Larger than the Cocker Spaniel but smaller than the English Springer, the versatile Welsh Springer Spaniel is among England’s oldest sporting breeds. Debonair, their style is matched only by their charisma.
Ranked as the 128th most popular breed by the American Kennel Club, it’s likely you’ve never seen a Welshie before. Let’s take a deep dive into this breed so you can be fully informed if you are considering acquiring one.
How Big Do Welsh Springer Spaniels Get?
|Male||18″-19″ at the shoulder||45-55 lbs|
|Female||17″-18″ at the shoulder||35-50 lbs|
What Do Welsh Springer Spaniels Look Like?
The Welsh Springer, or Welshie, is a mid-sized spaniel at 40-50 pounds. An ideal blend of agility and strength, they’re compact and lean. Their long ears are heavy set, highlighting a tall forehead and soft eyes from light to dark brown.
Their luxurious mid-length coats come only in red and white, although shades may vary. White areas may be ticked with red flecks. Hair is dense and waterproof with a thick, velvety texture — the forelegs, hindquarters, chest and torso are moderately feathered.
Though few dogs resemble the Welshie, they’re often mistaken for the smaller, lighter-colored Brittany Spaniel.
What Is The Personality Of A Welsh Springer Spaniel?
Welshies adore their families, but they’re not outgoing with strangers. Sensitive, they need time to make new friends. Affectionate with children, they’re even-tempered and watchful.
Energetic, they need too much exercise to thrive in apartments. A home in the country or suburbs is best. They make poor nine-to-five kennels dogs, preferring to be at their owners’ sides throughout the day.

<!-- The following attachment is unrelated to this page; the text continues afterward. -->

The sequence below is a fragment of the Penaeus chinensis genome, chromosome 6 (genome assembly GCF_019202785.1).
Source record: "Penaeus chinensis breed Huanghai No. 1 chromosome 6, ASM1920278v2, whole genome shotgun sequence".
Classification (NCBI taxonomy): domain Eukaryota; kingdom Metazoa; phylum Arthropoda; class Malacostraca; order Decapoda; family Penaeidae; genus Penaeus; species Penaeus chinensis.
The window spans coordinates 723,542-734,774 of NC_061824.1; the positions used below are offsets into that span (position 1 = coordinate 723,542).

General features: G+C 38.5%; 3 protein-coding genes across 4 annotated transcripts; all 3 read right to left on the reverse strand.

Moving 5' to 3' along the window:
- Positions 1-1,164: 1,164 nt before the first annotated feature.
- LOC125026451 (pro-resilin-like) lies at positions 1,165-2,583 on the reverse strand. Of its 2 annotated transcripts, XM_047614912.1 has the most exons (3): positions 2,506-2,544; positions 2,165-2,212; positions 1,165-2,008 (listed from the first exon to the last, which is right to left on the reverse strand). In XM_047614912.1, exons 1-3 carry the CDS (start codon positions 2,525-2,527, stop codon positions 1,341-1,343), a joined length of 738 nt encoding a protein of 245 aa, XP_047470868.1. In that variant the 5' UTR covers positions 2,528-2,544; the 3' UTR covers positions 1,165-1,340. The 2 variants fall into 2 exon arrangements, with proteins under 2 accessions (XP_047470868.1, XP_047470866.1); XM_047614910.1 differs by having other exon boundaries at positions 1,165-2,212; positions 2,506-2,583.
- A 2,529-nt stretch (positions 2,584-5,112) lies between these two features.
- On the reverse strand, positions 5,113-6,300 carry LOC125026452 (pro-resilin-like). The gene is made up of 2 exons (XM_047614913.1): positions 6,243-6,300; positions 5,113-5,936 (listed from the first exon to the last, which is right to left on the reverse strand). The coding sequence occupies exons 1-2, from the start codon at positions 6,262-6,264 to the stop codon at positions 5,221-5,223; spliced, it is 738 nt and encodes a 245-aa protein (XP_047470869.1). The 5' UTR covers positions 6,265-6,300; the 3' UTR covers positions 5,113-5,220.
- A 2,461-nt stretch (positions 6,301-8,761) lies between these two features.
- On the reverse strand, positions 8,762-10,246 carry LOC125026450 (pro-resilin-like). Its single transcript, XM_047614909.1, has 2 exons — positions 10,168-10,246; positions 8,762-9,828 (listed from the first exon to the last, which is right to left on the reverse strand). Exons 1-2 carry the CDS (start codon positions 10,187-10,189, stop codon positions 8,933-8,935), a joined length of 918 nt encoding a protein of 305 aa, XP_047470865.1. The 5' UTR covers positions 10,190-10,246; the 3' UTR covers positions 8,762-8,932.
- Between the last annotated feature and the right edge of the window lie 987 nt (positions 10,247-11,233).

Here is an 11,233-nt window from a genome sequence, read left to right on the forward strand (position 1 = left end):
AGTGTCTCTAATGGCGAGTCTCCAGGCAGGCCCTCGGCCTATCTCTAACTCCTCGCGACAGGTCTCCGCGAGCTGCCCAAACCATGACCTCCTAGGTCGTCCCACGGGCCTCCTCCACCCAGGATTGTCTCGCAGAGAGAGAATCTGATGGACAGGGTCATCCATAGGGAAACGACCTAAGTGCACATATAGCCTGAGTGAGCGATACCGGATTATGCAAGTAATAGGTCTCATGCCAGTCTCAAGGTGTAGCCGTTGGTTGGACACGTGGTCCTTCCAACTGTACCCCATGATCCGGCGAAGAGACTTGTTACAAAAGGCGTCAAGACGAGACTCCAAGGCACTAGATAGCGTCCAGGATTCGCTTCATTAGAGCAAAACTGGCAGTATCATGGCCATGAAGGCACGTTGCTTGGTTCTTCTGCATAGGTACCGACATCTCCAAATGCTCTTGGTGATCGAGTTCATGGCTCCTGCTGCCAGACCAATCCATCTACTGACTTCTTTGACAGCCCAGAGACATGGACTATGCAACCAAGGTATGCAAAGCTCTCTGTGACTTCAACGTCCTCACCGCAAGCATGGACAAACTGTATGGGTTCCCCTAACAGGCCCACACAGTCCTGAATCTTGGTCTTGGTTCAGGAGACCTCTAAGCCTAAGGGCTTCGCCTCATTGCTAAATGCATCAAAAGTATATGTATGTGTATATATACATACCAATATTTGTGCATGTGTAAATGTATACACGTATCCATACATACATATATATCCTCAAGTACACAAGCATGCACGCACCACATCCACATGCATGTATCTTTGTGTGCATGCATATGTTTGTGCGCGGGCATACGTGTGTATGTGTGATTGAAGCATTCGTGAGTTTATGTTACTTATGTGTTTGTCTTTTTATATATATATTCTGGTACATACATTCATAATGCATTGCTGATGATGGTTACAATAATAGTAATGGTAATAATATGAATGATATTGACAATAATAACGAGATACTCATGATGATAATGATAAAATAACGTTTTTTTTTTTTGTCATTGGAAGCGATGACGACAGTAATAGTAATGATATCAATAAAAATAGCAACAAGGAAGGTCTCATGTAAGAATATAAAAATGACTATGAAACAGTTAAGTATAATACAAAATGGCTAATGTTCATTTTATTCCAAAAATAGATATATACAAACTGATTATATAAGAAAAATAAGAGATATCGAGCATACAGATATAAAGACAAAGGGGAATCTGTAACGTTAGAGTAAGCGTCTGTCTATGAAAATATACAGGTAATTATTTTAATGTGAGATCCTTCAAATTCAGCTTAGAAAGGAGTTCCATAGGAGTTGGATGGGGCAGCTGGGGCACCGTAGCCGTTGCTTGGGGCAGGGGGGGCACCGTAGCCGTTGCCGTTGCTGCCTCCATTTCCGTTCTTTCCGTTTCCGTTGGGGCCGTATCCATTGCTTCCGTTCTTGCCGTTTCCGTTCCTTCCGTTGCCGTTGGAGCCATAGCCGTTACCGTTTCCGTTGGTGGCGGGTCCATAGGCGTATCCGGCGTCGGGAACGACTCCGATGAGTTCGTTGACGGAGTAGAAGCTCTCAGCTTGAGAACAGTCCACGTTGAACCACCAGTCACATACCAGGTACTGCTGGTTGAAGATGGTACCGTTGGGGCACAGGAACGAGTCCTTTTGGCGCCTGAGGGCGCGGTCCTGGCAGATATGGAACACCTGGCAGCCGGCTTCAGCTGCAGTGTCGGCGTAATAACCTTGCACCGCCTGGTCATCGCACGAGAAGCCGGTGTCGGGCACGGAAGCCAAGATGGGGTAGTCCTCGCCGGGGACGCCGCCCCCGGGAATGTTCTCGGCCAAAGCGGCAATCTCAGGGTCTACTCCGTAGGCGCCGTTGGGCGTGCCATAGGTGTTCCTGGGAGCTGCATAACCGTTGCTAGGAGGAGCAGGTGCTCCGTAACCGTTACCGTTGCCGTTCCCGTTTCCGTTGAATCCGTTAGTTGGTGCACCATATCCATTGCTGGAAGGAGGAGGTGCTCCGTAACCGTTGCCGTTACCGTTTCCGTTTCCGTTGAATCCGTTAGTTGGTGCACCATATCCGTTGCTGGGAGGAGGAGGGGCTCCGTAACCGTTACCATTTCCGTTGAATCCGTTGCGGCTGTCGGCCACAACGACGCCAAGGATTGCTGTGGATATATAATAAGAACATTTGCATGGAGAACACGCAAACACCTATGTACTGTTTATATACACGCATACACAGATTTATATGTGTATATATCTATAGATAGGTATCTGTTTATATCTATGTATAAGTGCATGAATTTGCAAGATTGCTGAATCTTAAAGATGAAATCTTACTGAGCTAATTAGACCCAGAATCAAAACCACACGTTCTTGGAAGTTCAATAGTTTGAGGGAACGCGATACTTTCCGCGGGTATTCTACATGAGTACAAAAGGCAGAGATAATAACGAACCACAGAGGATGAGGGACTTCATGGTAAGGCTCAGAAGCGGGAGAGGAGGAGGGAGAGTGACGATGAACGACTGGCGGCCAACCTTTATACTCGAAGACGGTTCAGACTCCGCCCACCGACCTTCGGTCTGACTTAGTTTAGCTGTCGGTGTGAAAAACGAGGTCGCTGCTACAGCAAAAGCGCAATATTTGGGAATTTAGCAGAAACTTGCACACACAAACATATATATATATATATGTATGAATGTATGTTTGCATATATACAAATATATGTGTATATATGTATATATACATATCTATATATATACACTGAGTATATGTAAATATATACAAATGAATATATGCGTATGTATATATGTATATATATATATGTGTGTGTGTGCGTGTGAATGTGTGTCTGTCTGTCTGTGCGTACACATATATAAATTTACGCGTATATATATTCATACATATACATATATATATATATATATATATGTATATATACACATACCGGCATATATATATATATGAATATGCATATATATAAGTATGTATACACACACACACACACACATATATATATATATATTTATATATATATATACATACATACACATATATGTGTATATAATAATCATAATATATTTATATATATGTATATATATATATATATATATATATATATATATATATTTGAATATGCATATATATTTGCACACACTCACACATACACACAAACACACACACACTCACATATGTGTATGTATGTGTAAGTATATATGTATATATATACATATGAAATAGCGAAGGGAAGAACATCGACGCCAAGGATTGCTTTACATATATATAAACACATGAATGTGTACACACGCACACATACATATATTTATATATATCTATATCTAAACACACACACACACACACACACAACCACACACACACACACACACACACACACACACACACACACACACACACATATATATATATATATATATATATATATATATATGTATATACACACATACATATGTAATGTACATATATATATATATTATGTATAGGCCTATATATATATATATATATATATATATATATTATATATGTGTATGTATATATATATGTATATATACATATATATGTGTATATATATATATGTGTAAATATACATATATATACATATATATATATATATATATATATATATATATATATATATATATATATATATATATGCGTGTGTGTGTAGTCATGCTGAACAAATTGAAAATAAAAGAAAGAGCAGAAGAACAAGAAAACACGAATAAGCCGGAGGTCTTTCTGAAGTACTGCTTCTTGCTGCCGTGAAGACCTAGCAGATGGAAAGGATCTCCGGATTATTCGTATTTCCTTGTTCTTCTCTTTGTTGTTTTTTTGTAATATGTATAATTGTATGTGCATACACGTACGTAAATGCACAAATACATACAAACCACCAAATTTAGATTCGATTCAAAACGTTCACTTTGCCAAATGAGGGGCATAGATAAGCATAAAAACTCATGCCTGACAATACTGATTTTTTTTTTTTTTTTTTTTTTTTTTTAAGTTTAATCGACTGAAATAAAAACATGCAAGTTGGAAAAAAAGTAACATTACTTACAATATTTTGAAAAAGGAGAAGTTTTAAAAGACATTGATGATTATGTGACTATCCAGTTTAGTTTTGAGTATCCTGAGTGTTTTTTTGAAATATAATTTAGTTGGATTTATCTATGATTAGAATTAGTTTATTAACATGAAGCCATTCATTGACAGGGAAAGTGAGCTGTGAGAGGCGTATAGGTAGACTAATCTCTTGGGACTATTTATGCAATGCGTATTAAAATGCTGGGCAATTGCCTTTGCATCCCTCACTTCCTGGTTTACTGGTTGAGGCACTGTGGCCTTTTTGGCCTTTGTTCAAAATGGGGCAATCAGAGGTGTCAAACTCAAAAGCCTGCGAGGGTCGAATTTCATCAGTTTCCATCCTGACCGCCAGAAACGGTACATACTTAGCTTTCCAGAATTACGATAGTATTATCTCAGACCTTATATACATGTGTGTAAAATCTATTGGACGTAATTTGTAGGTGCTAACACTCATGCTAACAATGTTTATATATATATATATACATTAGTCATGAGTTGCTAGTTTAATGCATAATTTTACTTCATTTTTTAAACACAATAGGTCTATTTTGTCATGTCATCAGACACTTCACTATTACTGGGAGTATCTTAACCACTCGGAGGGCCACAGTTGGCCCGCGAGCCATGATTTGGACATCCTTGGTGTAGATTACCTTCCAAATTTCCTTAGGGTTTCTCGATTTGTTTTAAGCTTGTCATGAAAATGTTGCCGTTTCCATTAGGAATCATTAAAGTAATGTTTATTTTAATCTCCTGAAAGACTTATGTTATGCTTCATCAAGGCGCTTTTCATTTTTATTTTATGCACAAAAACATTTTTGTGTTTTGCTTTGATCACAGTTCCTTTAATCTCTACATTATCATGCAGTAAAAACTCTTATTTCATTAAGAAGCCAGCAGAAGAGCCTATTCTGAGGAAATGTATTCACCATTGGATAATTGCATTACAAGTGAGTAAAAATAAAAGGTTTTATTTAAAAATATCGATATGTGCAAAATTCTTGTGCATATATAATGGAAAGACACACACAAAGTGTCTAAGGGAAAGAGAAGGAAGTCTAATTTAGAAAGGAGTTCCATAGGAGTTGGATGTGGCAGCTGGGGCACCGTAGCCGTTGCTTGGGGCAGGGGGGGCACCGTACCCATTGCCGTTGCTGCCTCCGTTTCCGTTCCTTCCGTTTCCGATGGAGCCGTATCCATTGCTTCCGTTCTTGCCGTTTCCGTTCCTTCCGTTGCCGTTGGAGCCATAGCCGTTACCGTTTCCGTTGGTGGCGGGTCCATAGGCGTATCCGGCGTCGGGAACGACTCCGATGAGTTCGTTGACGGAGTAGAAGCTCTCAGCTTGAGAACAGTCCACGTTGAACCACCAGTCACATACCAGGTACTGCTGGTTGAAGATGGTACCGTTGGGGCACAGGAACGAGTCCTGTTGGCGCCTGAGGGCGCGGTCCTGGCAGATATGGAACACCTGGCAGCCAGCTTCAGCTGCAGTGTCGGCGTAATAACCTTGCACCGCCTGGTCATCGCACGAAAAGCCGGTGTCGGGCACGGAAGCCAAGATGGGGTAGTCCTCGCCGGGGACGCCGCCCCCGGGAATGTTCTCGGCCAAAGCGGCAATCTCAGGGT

Socialization is essential to prevent fear and aggression in social situations. Highly responsive to training, early efforts pay off with a happy and well-adjusted lifelong companion.
How Much Exercise Do Welsh Springer Spaniels Need?
Welsh Springer Spaniels were bred to hunt and need regular daily exercise. Their prey-drive remains strong, even among non-sporting dogs. In public areas, keep them on a leash — at home, a fenced-in yard will keep them from roaming.
Training helps bring out the best in the Welshie, nurturing their many talents. Although a long daily walk is usually enough to keep them fit, they’re top canine athletes and enjoy tracking, hunting and obedience trials. And with webbed feet, they always enjoy a good swim.
How Much Grooming Do Welsh Springer Spaniels Need?
Welshies have a double coat so sumptuous is rivals mink. Yet grooming is straightforward enough for owners to manage at home. Good grooming keeps them looking their best and minimizes shedding.
Twice weekly brushing with a slicker removes dirt and debris — use a steel comb to thin the undercoat and tease tangles out of their feathers. Mats tend to form behind the hindquarters, under the tail and around the ears.
While show dogs are rarely trimmed, pet dogs can benefit from strategic clipping — keeping hair shorter in knot-prone areas may improve the dog’s comfort. It’s beneficial to clip the hair between their pads so they don’t accumulate snow, ice and road salt in the winter. Like most spaniels, a bath every few months wards away doggy odor.